# Least Squares Construction

Let $L \subset \mathbb{R}^2$ be a line through the origin, and let b $\in \mathbb{R}^2$ be any point.

a.) Find a geometrical construction of the closest point v $\in L$ to b when the distance is measured in the standard Euclidean norm.

b.) Use your construction to prove that there is one and only one closest point.
c.) Show that if $0 \ne$ a $\in L$, the the distance equals $\frac{\sqrt{||a||^2||b||^2 - (a * b)^2}}{\|a||} = \frac{|a\times b|}{||a||}$.

My attempt:

a.)Let $l_1,l_2$ be a basis for L. Then the general element of $v \in L$ is a linear combination of the basis vectors. Thus, $x_1l_1 + x_2l_2 = Ax$ is the m x n matrix formed by the basis vectors and x = $(x_1,x_2)^T$ are the coordinates of v. So, the closest point in L to b is $||v-b||^2 = ||Ax - b||^2$ over all possible $x \in \mathbb{R}^n$.

b.) I do not know how to do this

c.) I do not know how to do this

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If $L$ is a line through the origin of ${\bf R}^2$, then it is one-dimensional, and any basis for it consists of a single vector, not a pair of vectors. You are dealing in colorless green ideas again. – Gerry Myerson Oct 22 '12 at 22:15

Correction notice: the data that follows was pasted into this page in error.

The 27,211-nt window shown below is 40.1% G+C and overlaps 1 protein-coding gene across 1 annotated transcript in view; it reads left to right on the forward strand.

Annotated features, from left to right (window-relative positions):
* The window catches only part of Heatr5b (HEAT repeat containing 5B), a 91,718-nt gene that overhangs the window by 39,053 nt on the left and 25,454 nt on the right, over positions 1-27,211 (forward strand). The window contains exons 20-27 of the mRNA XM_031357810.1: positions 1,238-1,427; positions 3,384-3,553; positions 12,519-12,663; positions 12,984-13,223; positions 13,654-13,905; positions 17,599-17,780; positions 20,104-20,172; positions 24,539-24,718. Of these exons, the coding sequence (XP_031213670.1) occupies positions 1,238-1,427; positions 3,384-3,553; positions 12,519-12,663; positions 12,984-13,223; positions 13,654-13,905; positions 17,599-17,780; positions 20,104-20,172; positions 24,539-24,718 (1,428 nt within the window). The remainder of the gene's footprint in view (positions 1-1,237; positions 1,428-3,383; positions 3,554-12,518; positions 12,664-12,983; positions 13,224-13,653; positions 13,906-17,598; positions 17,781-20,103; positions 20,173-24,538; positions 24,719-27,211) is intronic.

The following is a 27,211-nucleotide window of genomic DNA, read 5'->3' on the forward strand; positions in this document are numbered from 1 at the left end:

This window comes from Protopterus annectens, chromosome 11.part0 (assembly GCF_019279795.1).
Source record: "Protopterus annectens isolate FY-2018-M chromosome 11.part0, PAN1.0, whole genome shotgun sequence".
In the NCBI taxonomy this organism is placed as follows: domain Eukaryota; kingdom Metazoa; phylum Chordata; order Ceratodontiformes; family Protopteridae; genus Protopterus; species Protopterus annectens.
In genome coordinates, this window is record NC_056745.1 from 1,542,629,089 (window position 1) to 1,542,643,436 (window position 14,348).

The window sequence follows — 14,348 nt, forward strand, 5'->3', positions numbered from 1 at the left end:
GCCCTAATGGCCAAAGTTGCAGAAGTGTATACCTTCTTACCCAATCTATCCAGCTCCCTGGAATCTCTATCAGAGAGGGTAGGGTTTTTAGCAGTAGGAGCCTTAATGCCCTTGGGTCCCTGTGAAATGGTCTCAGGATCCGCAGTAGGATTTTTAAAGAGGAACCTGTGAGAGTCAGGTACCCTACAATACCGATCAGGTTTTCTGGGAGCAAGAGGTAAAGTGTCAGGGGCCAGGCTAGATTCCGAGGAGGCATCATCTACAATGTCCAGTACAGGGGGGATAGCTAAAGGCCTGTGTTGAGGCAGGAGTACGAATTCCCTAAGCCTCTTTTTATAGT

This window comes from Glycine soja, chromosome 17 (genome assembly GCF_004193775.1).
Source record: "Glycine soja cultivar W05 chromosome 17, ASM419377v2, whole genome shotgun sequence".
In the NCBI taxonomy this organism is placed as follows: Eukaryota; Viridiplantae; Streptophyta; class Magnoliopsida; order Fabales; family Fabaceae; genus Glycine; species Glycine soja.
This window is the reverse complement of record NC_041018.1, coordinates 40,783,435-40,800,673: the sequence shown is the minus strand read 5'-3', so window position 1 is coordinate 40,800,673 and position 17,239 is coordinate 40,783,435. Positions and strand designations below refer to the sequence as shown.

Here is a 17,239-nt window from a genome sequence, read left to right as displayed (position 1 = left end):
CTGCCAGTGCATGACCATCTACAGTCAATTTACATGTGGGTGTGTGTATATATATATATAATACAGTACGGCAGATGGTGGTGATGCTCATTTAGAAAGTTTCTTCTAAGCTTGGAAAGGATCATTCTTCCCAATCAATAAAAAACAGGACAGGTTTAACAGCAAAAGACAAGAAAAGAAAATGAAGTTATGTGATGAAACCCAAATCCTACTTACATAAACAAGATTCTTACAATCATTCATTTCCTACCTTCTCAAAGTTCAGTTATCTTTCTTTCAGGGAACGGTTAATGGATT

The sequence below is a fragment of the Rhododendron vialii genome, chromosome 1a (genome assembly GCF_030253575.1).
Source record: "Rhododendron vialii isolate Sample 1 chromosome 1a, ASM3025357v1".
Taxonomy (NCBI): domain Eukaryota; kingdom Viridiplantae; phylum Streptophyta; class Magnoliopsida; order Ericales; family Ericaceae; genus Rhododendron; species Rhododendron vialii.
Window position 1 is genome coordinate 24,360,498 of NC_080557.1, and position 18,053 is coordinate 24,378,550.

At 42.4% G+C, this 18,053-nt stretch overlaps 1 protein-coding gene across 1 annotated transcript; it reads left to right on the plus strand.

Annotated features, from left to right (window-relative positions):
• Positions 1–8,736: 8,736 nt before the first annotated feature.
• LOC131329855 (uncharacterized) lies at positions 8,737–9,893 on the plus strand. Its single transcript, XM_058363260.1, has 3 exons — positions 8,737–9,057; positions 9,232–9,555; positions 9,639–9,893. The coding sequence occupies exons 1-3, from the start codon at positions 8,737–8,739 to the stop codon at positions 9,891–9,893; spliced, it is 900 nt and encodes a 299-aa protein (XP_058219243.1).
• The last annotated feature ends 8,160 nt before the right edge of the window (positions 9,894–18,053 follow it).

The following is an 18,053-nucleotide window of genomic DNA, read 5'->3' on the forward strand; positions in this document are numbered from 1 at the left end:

Thank you a lot Gerry for clearing that up once again! You are great! – diimension Oct 23 '12 at 0:03

(a) is a projection. You draw a perpendicular $P$ through the line $L$, passing through the point $b$. The closest point is the point on $L$ through which the perpendicular $P$ passes.
(b) By Euclid's axioms (I believe #5), $P$ exists and is unique. It also must intersect $L$ in exactly one place, and so the resulting projection is unique as well.
@diimension The origin, $b$ and the point of projection (say $x$) form a right-angled triangle, where $\vec{x} = k \vec{a}$ for some $k \in \mathbb{R}$, since they lie on the same line. The trick is, what is the value of $k$? – gt6989b Oct 22 '12 at 21:23
So since $k \in \mathbb{R}$ is a scalar then k = $\frac{\vec{x}}{\vec{a}}$ ? – diimension Oct 22 '12 at 21:33
@diimension You cannot divide vectors. But you have to compute by how much to scale $\vec{a}$ to get exactly $\vec{x}$. You probably want to use the $\cos$ of the angle between $\vec{a}$ and $\vec{b}$ to compute $\vec{x}$ (i.e. dot product will come in handy) ... – gt6989b Oct 23 '12 at 15:50